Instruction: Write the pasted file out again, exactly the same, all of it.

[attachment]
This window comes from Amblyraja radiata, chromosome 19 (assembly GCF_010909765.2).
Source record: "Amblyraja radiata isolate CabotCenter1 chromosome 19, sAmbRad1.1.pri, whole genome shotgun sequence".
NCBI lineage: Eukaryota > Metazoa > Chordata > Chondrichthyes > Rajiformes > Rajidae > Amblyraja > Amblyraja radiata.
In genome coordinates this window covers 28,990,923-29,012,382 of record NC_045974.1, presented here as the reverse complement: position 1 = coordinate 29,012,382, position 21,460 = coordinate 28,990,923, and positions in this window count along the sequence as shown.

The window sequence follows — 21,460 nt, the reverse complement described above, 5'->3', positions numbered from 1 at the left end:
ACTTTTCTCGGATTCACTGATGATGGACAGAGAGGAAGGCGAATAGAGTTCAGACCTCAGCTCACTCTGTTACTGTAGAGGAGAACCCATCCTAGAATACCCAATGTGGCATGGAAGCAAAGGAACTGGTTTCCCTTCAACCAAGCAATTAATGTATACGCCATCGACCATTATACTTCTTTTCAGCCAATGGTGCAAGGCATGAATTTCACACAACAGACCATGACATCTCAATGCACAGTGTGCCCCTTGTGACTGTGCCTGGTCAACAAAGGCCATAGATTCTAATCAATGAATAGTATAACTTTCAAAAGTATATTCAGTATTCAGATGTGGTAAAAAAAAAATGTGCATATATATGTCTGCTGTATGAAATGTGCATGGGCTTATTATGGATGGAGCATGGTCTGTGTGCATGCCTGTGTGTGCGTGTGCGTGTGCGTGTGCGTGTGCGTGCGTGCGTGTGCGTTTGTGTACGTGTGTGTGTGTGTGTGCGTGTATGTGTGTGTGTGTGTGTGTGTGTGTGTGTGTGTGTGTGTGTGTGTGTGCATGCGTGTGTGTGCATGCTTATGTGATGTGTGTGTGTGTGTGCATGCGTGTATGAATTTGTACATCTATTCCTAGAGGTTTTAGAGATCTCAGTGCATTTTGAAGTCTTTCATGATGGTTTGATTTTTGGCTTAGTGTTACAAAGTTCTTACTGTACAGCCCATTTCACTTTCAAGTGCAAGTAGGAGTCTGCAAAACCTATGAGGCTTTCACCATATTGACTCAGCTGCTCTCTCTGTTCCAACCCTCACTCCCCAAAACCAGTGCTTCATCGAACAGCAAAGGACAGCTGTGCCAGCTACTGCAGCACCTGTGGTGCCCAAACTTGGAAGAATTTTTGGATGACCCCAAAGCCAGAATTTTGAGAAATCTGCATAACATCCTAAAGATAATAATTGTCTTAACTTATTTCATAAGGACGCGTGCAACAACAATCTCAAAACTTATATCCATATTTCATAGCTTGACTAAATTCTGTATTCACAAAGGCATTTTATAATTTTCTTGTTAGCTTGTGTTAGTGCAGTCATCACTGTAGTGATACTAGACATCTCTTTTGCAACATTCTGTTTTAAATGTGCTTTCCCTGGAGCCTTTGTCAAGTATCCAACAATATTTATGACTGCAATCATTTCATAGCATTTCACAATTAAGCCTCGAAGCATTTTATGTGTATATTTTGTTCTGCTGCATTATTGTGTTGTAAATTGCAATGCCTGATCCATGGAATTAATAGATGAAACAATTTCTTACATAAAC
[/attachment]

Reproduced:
This window comes from Amblyraja radiata, chromosome 19 (assembly GCF_010909765.2).
Source record: "Amblyraja radiata isolate CabotCenter1 chromosome 19, sAmbRad1.1.pri, whole genome shotgun sequence".
NCBI lineage: Eukaryota > Metazoa > Chordata > Chondrichthyes > Rajiformes > Rajidae > Amblyraja > Amblyraja radiata.
In genome coordinates this window covers 28,990,923-29,012,382 of record NC_045974.1, presented here as the reverse complement: position 1 = coordinate 29,012,382, position 21,460 = coordinate 28,990,923, and positions in this window count along the sequence as shown.

The window sequence follows — 21,460 nt, the reverse complement described above, 5'->3', positions numbered from 1 at the left end:
ACTTTTCTCGGATTCACTGATGATGGACAGAGAGGAAGGCGAATAGAGTTCAGACCTCAGCTCACTCTGTTACTGTAGAGGAGAACCCATCCTAGAATACCCAATGTGGCATGGAAGCAAAGGAACTGGTTTCCCTTCAACCAAGCAATTAATGTATACGCCATCGACCATTATACTTCTTTTCAGCCAATGGTGCAAGGCATGAATTTCACACAACAGACCATGACATCTCAATGCACAGTGTGCCCCTTGTGACTGTGCCTGGTCAACAAAGGCCATAGATTCTAATCAATGAATAGTATAACTTTCAAAAGTATATTCAGTATTCAGATGTGGTAAAAAAAAAATGTGCATATATATGTCTGCTGTATGAAATGTGCATGGGCTTATTATGGATGGAGCATGGTCTGTGTGCATGCCTGTGTGTGCGTGTGCGTGTGCGTGTGCGTGTGCGTGCGTGCGTGTGCGTTTGTGTACGTGTGTGTGTGTGTGTGCGTGTATGTGTGTGTGTGTGTGTGTGTGTGTGTGTGTGTGTGTGTGTGTGTGTGCATGCGTGTGTGTGCATGCTTATGTGATGTGTGTGTGTGTGTGCATGCGTGTATGAATTTGTACATCTATTCCTAGAGGTTTTAGAGATCTCAGTGCATTTTGAAGTCTTTCATGATGGTTTGATTTTTGGCTTAGTGTTACAAAGTTCTTACTGTACAGCCCATTTCACTTTCAAGTGCAAGTAGGAGTCTGCAAAACCTATGAGGCTTTCACCATATTGACTCAGCTGCTCTCTCTGTTCCAACCCTCACTCCCCAAAACCAGTGCTTCATCGAACAGCAAAGGACAGCTGTGCCAGCTACTGCAGCACCTGTGGTGCCCAAACTTGGAAGAATTTTTGGATGACCCCAAAGCCAGAATTTTGAGAAATCTGCATAACATCCTAAAGATAATAATTGTCTTAACTTATTTCATAAGGACGCGTGCAACAACAATCTCAAAACTTATATCCATATTTCATAGCTTGACTAAATTCTGTATTCACAAAGGCATTTTATAATTTTCTTGTTAGCTTGTGTTAGTGCAGTCATCACTGTAGTGATACTAGACATCTCTTTTGCAACATTCTGTTTTAAATGTGCTTTCCCTGGAGCCTTTGTCAAGTATCCAACAATATTTATGACTGCAATCATTTCATAGCATTTCACAATTAAGCCTCGAAGCATTTTATGTGTATATTTTGTTCTGCTGCATTATTGTGTTGTAAATTGCAATGCCTGATCCATGGAATTAATAGATGAAACAATTTCTTACATAAAC